There used to be a slogan plastered across the header of my old website that read: “Where words become worlds.” I made this my mantra not because of my love of alliteration (which is strong), but because of this process wherein words are strung together and turn into worlds. Worlds that come alive. You can people these worlds with characters that you come to know and love, sometimes to loathe, all with more words. Even to those of us who do this on a regular basis, it can seem like witchcraft.
I never thought I would write a story that anyone cared to read. As an avid reader, it’s all I ever wanted to do, but I spent twenty years giving up on writing. I would get through a chapter or two before walking away in disgust or out of disinterest, and the dream of completing a novel seemed unattainable. It took a spark for me to learn that I could do this. It took Caroline Todd on a writing panel telling those of us in the audience to stop thinking about writing, dreaming about writing, talking about writing … and just write.
We all need some kind of spark. For some, it comes by dabbling in other worlds. Fan fiction is like writing with training wheels on, and that’s not meant to diminish what’s involved. Fan fiction helps turn readers into writers by providing a sense of comfort and familiarity. But once you dabble in another’s world, you soon learn that the world is the easy part. Coming up with a satisfying plot, realistic dialog, powerful tension, and a thrilling resolution … these are the hard bits. This is why borrowing from history or the world we currently live in doesn’t make writing any easier. So for those who think fan fiction is cheating, I’m telling you it isn’t. This is real work and real art, which is what fan fiction writers soon come to realize as the training wheels float above the pavement. They realize that they didn’t need them bolted on to begin with.
Fan fiction should be celebrated as a means of increasing writership and also as a means of making literary pursuits more widespread and enjoyable. Really, it’s the literary equivalent of what musicians do as they learn to play their favorite tunes. Or what cartoonists and comic artists do as they grow up drawing their favorite characters. Or athletes who mimic the moves of their idols. You revel in the thing you love, and then perhaps you strike out and do it on your own.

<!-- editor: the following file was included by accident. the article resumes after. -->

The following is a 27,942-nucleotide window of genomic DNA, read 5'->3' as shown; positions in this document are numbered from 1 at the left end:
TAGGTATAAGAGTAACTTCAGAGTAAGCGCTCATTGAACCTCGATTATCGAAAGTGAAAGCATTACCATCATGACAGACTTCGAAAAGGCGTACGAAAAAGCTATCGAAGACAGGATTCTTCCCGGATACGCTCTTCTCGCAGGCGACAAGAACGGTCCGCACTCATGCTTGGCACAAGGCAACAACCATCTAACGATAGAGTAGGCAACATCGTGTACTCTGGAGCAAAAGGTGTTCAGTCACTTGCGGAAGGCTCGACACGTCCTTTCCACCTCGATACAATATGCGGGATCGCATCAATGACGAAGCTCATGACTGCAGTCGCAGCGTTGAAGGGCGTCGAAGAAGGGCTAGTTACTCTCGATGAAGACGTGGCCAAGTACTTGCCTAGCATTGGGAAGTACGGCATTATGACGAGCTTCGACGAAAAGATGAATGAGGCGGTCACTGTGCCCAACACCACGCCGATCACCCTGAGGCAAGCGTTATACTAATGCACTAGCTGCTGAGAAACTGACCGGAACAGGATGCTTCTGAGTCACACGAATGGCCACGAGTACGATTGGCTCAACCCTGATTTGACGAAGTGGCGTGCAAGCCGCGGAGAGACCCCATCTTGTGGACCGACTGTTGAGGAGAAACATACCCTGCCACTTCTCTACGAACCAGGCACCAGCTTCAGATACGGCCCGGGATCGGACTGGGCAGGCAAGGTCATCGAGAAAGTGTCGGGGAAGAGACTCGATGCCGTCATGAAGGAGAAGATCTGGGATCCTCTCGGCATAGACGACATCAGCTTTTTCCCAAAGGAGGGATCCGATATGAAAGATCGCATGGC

It can even work the other way around. Established authors write fan fiction all the time. Scalzi’s REDSHIRTS is an ode to the world Gene Roddenberry made, but it’s more of a literary nod than full-on fan fiction. Timothy Zahn wrote what are arguably the best Star Wars stories ever told in what we call licensed novels. E.L. James wrote some Twilight fan fiction and skirted legal issues by changing some names and altering key plot points. Nearly every play written by Shakespeare was based on historical circumstances or a previous play by someone else. All of these routes are a little different, but I think all of them should be celebrated. Anything that gets people writing and people reading is a win for all.
That’s why I couldn’t be prouder to announce today that the Wool universe–the Silo Saga–is joining Amazon’s Kindle Worlds program. For those of you who missed the announcement of this program a few weeks ago, Amazon Worlds is a mix of fan fiction and licensed storytelling. It gives those of us who own the rights to a world the ability to bless others with its exploration; they can even profit from their works. I was blown away when I first heard about Amazon’s take on fan fiction. It immediately felt like a natural fit for the world introduced by Wool.
That’s because for the past year, talented authors have been exploring Silos of their own creation. Many of those works of fan fiction have become bestsellers (check out my dedicated fan fiction page for a sampling). The ones I’ve read so far have blown me away, and I look forward to reading more and to crafting some Worlds stories of my own. What Kindle Worlds is going to allow us to do going forward is make these Silo Stories official, give them extra exposure, and invite more readers to put their spin on their favorite Silo and/or characters. I think it’s going to be a lot of fun. My hope is that the expanded awareness of fan fiction will turn more readers into writers. I also hope, selfishly, that it’ll give fans more material to gobble up rather than sitting on my website all day clicking “refresh” and waiting for my word count meters to move.